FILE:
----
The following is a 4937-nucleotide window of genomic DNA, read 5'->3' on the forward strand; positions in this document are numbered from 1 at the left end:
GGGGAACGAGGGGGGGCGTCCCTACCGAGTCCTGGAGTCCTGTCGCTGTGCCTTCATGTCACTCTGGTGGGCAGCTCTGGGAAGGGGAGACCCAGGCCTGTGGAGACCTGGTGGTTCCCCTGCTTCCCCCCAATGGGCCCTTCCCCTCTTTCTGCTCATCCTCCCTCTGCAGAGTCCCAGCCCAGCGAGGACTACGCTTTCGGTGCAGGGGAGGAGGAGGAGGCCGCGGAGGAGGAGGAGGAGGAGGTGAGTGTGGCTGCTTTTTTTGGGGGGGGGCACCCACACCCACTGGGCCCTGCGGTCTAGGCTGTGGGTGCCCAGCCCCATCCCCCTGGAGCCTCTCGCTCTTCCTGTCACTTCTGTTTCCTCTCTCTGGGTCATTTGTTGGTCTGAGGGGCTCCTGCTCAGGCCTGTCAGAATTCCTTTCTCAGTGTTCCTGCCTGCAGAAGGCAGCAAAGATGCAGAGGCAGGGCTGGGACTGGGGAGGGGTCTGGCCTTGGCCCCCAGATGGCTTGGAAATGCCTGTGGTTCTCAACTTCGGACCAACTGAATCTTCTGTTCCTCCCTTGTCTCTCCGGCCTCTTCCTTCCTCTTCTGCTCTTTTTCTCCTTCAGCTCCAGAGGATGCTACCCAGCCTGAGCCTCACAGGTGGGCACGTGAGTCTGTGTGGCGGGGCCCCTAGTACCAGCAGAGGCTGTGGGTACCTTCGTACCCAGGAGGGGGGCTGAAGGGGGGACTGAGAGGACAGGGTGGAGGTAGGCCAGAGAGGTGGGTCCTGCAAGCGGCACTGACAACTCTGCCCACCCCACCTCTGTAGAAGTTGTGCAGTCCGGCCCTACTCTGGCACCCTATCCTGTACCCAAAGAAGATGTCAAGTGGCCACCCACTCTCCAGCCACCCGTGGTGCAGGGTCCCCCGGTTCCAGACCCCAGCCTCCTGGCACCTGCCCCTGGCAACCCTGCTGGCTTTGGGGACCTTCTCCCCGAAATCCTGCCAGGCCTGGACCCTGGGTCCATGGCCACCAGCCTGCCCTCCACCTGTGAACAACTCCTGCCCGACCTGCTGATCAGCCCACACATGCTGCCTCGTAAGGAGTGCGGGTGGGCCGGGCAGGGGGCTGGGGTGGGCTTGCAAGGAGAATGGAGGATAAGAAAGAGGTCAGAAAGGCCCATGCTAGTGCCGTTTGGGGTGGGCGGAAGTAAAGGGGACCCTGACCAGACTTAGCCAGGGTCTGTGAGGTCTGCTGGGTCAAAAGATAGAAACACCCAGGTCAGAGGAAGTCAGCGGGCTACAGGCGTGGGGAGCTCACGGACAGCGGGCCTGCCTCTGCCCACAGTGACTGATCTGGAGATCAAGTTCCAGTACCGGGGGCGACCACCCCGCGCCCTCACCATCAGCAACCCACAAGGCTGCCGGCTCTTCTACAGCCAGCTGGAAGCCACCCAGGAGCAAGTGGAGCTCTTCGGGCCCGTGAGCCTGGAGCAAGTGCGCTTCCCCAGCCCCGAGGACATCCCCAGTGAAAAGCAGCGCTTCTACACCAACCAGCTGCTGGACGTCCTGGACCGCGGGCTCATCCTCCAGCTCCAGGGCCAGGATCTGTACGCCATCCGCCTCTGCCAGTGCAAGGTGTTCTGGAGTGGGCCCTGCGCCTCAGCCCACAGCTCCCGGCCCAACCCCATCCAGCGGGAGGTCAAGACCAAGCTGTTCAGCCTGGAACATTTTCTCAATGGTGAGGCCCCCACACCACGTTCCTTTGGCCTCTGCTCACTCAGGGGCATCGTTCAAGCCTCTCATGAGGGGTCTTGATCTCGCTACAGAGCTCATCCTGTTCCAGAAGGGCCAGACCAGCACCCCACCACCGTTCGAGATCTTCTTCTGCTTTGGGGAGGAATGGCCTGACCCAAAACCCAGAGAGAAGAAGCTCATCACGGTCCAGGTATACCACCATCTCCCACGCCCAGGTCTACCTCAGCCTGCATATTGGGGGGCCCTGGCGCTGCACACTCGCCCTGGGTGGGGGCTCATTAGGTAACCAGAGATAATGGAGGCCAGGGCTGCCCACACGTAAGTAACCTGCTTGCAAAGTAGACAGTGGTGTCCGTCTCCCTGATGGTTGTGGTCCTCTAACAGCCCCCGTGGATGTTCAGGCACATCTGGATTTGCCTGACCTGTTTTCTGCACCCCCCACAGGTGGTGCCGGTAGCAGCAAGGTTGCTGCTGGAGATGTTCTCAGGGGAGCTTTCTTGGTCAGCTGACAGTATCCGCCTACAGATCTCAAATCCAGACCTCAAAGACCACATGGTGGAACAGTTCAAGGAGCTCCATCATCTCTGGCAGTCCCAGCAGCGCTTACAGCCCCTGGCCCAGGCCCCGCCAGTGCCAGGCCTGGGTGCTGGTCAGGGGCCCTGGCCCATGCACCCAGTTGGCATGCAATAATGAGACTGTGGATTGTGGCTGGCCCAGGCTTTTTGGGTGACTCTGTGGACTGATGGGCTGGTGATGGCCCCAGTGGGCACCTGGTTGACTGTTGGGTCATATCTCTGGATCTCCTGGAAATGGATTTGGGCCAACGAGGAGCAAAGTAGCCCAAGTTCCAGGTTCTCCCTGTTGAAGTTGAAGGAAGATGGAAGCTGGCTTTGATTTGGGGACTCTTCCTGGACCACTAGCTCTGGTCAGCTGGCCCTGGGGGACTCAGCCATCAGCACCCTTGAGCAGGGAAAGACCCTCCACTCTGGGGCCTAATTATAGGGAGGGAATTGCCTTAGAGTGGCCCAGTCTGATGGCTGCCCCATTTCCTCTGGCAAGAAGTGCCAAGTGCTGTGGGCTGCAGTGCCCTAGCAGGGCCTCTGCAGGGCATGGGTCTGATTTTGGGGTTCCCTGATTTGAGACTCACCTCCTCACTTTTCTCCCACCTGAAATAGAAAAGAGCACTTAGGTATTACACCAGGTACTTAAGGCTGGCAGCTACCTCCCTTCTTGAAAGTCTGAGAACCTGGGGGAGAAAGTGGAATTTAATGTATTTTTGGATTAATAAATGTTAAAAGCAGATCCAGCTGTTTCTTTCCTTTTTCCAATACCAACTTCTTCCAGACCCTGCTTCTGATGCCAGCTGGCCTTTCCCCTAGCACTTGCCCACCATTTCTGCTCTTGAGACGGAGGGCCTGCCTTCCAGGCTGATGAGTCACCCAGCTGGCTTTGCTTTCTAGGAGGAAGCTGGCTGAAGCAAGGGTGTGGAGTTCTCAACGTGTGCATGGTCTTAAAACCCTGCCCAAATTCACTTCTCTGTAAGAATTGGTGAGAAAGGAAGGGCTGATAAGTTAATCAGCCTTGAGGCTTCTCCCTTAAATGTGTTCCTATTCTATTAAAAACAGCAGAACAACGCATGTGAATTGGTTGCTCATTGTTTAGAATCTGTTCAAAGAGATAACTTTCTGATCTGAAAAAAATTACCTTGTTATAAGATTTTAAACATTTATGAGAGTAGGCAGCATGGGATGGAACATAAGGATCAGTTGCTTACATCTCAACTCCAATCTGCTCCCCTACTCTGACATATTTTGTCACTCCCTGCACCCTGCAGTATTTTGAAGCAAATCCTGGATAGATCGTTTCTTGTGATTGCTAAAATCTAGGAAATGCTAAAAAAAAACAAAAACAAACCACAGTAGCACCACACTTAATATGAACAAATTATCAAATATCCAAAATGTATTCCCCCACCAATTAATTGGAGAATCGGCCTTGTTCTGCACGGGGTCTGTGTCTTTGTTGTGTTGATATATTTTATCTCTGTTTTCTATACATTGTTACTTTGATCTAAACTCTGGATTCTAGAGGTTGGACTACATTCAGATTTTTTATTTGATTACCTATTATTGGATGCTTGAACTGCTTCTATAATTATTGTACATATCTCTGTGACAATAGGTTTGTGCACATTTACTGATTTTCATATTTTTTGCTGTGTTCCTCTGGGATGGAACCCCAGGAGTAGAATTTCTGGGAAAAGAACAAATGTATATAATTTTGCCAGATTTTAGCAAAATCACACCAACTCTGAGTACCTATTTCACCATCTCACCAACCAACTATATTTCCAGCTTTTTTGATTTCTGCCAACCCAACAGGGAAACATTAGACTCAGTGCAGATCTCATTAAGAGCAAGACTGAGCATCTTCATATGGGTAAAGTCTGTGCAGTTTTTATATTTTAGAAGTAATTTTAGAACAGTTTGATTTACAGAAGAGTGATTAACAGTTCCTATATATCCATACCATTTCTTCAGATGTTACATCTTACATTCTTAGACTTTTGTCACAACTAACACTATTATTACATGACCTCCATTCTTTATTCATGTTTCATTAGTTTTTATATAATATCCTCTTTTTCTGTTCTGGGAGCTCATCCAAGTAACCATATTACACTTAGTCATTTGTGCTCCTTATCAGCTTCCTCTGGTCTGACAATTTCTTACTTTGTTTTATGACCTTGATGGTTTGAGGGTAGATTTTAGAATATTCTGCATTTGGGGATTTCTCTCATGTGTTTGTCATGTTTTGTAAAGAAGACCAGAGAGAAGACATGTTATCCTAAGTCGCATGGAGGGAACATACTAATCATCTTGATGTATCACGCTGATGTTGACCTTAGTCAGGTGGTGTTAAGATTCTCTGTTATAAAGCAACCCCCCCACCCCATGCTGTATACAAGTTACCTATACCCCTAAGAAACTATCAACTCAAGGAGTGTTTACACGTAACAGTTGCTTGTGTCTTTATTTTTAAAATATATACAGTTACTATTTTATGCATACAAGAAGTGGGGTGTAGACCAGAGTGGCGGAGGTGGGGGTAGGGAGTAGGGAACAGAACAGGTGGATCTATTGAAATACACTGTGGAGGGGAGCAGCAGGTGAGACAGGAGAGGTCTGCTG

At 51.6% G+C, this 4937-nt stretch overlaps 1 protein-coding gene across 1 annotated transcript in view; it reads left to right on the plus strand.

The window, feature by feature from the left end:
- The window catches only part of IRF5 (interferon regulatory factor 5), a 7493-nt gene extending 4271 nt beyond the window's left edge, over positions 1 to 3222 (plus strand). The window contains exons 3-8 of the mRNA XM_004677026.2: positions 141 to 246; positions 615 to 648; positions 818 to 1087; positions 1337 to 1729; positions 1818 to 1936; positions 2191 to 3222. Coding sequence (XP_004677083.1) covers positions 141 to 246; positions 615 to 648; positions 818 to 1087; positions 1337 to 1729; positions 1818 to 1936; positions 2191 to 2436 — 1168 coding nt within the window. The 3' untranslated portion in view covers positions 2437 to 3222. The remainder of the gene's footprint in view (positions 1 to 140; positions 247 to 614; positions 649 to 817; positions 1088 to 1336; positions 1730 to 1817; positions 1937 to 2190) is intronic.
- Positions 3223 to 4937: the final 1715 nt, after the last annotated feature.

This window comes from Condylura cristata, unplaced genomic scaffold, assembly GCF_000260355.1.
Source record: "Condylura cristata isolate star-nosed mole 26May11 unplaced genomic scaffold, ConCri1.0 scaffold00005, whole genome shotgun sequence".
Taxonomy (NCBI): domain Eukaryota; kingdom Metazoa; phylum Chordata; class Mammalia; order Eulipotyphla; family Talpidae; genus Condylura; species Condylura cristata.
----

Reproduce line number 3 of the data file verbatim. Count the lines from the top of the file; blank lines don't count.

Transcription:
At 51.6% G+C, this 4937-nt stretch overlaps 1 protein-coding gene across 1 annotated transcript in view; it reads left to right on the plus strand.